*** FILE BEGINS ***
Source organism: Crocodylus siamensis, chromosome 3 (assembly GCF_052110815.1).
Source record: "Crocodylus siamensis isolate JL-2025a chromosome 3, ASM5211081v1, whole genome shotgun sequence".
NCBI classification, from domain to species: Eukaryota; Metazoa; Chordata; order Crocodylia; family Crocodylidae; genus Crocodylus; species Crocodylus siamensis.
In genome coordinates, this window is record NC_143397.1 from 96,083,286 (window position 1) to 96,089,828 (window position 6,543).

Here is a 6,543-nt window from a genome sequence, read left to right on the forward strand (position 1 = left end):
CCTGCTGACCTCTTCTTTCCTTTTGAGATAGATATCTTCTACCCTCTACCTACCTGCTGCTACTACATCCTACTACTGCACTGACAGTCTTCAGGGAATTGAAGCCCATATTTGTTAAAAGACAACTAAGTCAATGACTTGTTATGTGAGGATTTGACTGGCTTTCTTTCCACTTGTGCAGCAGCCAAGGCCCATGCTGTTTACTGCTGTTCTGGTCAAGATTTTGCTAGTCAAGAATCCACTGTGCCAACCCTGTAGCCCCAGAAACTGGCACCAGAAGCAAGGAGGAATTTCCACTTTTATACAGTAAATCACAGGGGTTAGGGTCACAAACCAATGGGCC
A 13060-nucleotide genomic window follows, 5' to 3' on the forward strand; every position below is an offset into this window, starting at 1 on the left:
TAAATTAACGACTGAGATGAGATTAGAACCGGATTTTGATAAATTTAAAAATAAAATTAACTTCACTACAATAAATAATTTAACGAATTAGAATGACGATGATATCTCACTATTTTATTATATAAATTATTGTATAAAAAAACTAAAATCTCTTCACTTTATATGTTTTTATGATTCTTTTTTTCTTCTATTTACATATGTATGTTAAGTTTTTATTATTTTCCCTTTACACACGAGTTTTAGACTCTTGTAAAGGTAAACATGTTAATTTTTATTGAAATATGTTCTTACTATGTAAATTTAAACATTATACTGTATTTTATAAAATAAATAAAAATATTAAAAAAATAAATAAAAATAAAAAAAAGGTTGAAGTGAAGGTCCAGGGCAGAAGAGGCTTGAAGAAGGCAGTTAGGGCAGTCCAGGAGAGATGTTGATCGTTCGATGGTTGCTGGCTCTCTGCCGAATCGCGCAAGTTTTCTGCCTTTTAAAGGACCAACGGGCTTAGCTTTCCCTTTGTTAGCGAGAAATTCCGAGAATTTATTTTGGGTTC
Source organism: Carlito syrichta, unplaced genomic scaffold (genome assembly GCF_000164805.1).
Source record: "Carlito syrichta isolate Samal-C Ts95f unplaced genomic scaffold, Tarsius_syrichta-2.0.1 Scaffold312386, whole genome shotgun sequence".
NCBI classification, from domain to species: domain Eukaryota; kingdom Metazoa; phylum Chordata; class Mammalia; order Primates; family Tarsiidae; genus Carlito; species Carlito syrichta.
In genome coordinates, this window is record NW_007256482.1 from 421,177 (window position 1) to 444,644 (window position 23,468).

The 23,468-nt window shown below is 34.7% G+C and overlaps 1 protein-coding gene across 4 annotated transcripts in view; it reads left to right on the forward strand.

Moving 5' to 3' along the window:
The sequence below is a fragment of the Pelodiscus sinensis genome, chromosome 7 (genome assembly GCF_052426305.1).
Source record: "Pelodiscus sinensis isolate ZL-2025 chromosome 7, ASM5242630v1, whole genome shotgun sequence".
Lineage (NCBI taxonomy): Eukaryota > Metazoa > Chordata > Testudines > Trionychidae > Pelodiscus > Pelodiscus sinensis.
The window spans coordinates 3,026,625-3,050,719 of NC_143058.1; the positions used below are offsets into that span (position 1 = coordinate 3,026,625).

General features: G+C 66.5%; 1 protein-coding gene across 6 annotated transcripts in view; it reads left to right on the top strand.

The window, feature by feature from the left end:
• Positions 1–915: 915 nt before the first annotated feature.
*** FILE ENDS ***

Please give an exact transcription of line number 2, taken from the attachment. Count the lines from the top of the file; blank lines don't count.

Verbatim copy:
Source record: "Crocodylus siamensis isolate JL-2025a chromosome 3, ASM5211081v1, whole genome shotgun sequence".